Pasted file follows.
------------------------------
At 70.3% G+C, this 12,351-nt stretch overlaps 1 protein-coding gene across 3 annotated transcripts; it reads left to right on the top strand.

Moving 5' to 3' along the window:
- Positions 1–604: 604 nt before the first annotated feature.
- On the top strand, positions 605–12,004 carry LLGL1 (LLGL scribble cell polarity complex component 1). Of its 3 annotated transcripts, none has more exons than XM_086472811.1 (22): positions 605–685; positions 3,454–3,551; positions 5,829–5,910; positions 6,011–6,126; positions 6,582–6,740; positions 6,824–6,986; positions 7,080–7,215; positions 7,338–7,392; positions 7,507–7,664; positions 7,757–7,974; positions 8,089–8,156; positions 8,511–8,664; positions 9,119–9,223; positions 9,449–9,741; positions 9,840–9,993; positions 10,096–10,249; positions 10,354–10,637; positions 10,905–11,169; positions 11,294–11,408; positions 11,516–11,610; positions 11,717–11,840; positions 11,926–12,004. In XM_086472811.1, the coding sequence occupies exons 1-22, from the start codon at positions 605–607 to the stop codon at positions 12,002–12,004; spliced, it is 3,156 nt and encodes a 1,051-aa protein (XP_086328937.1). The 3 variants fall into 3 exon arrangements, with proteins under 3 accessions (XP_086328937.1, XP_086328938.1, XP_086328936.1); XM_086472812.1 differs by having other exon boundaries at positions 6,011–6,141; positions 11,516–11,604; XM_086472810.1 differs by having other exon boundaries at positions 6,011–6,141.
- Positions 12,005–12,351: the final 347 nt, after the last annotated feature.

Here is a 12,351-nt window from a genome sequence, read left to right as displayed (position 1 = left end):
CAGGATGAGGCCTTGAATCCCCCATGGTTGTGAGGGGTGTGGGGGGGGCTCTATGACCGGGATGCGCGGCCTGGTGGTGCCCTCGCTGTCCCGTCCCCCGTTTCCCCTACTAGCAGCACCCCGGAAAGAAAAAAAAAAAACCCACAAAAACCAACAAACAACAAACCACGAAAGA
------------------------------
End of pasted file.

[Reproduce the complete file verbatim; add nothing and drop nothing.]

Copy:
At 70.3% G+C, this 12,351-nt stretch overlaps 1 protein-coding gene across 3 annotated transcripts; it reads left to right on the top strand.

Moving 5' to 3' along the window:
- Positions 1–604: 604 nt before the first annotated feature.
- On the top strand, positions 605–12,004 carry LLGL1 (LLGL scribble cell polarity complex component 1). Of its 3 annotated transcripts, none has more exons than XM_086472811.1 (22): positions 605–685; positions 3,454–3,551; positions 5,829–5,910; positions 6,011–6,126; positions 6,582–6,740; positions 6,824–6,986; positions 7,080–7,215; positions 7,338–7,392; positions 7,507–7,664; positions 7,757–7,974; positions 8,089–8,156; positions 8,511–8,664; positions 9,119–9,223; positions 9,449–9,741; positions 9,840–9,993; positions 10,096–10,249; positions 10,354–10,637; positions 10,905–11,169; positions 11,294–11,408; positions 11,516–11,610; positions 11,717–11,840; positions 11,926–12,004. In XM_086472811.1, the coding sequence occupies exons 1-22, from the start codon at positions 605–607 to the stop codon at positions 12,002–12,004; spliced, it is 3,156 nt and encodes a 1,051-aa protein (XP_086328937.1). The 3 variants fall into 3 exon arrangements, with proteins under 3 accessions (XP_086328937.1, XP_086328938.1, XP_086328936.1); XM_086472812.1 differs by having other exon boundaries at positions 6,011–6,141; positions 11,516–11,604; XM_086472810.1 differs by having other exon boundaries at positions 6,011–6,141.
- Positions 12,005–12,351: the final 347 nt, after the last annotated feature.

Here is a 12,351-nt window from a genome sequence, read left to right as displayed (position 1 = left end):
CAGGATGAGGCCTTGAATCCCCCATGGTTGTGAGGGGTGTGGGGGGGGCTCTATGACCGGGATGCGCGGCCTGGTGGTGCCCTCGCTGTCCCGTCCCCCGTTTCCCCTACTAGCAGCACCCCGGAAAGAAAAAAAAAAAACCCACAAAAACCAACAAACAACAAACCACGAAAGA